From October 13, 2012:
I lay in my childhood bed at home, looking up at the same white ceiling that hasn’t changed in the last 21 years. I turn and face the stacks of Baby Sitters Club books in one corner, then gaze over at the pictures of my best friends and I at high school junior prom pasted on my wall. The poster of New York City (with the twin towers) above my dresser, along with the magazine clippings of dancers and exotic cities taped to my closet remind me of the younger, restless me that was always looking for something more.
I can’t sleep, as I’m feeling especially contemplative and retrospective on this night. I’m throbbing with excitement for the next adventure (Singapore, via a 2 month layover in Portugal), apprehensive of the unknown, and nostalgic and sad for the impending goodbye. I’ve felt this many times in the last 10 years, and somehow, it’s always been in this bed, looking up at this ceiling which is, as of yet, unchanging. This spot has always been my starting point, my home base, my reset button. It’s home, which I suspect has less to do with the physical location, and more to do with the unwavering love that I always find with my family.
I’m closing this particular chapter of life in the States tomorrow. I do notice though: these closings and goodbyes are pretty commonplace for me. Since I was 11 months old, I’ve been waving goodbye to people I love from the deck of a boat, the rear view mirror of a car, or the window seat of a plane. Chalk it up to having intercontinental parents. Then marrying a man from across an ocean. And lots of traveling and making friends along the way.
It doesn’t make saying goodbye any easier - that moment of actual departure is always difficult. But I’ve come to rely on two things to help me get through it: 1. Usually, there’s a happy hello on the other end of the sad goodbye. One always precedes the other, but on the other hand, one always follows. 2. More often than not, I find myself reunited with those I love sooner than I think I will be. And this age of technology makes keeping in touch so much easier.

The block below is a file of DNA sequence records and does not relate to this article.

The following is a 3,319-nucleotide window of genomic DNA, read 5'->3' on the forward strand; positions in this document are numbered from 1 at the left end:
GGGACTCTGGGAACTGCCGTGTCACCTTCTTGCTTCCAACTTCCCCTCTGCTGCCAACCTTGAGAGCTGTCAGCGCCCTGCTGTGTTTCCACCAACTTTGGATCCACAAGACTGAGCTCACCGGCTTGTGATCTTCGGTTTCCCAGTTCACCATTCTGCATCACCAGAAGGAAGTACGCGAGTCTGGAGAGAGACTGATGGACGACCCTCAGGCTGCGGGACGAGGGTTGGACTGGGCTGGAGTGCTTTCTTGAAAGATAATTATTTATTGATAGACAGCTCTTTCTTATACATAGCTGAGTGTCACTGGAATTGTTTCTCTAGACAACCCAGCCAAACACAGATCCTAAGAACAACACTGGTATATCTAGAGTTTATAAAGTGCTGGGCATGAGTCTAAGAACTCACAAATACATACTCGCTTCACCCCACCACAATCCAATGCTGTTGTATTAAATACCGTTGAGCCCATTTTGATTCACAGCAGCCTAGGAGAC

Because it’s a fact of this intercontinental life, and a consequence of having a serious case of wanderlust, I’ve tried to change the meaning of goodbye. In fact, I’ve decided to no longer say it at all. I’ve come to embrace “until next time.”
To the outsider, it seems like I keep running and spinning from one side of the globe to the other, going far away from people I love. But I see it as the opposite: maybe I’m spinning around the globe because each new place I visit makes the big world a little smaller. As I strip away the foreignness of each new city or town or village, and look deeper to see everything that’s similar, I realize our commonalities are much greater than our differences. My travel brings Fulton, Missouri and Delhi, India a little closer. My Filipina great aunt who still believes in witches, begins to exist in the same circle as my new friend, the scientist. Maybe I hope that if I spin fast enough, squeeze my eyes shut and grab on tight to everyone I love, I’ll defy the laws of the universe and somehow bring everyone closer together.
So, tomorrow, I will step on the plane, and settle into my seat, and take all this love from my parents, my brother, my oldest friends, my newest friends, my happiest memories from this latest USA chapter, and pull it all in nice and tight, ready to start a new round. I will generate my own weird version of centrifugal force with my spinning, creating that magic moment when worlds collide - if nowhere else, then in my heart.
“Perhaps we’ve become permanent expatriates- neither fish nor fowl, forever lost no matter our location. But this fluidity also means that we’re now like mermaids and centaurs- magic creatures who always know there’s another way.” Gina Hyams from EXPAT-Women’s True Tales of Life Abroad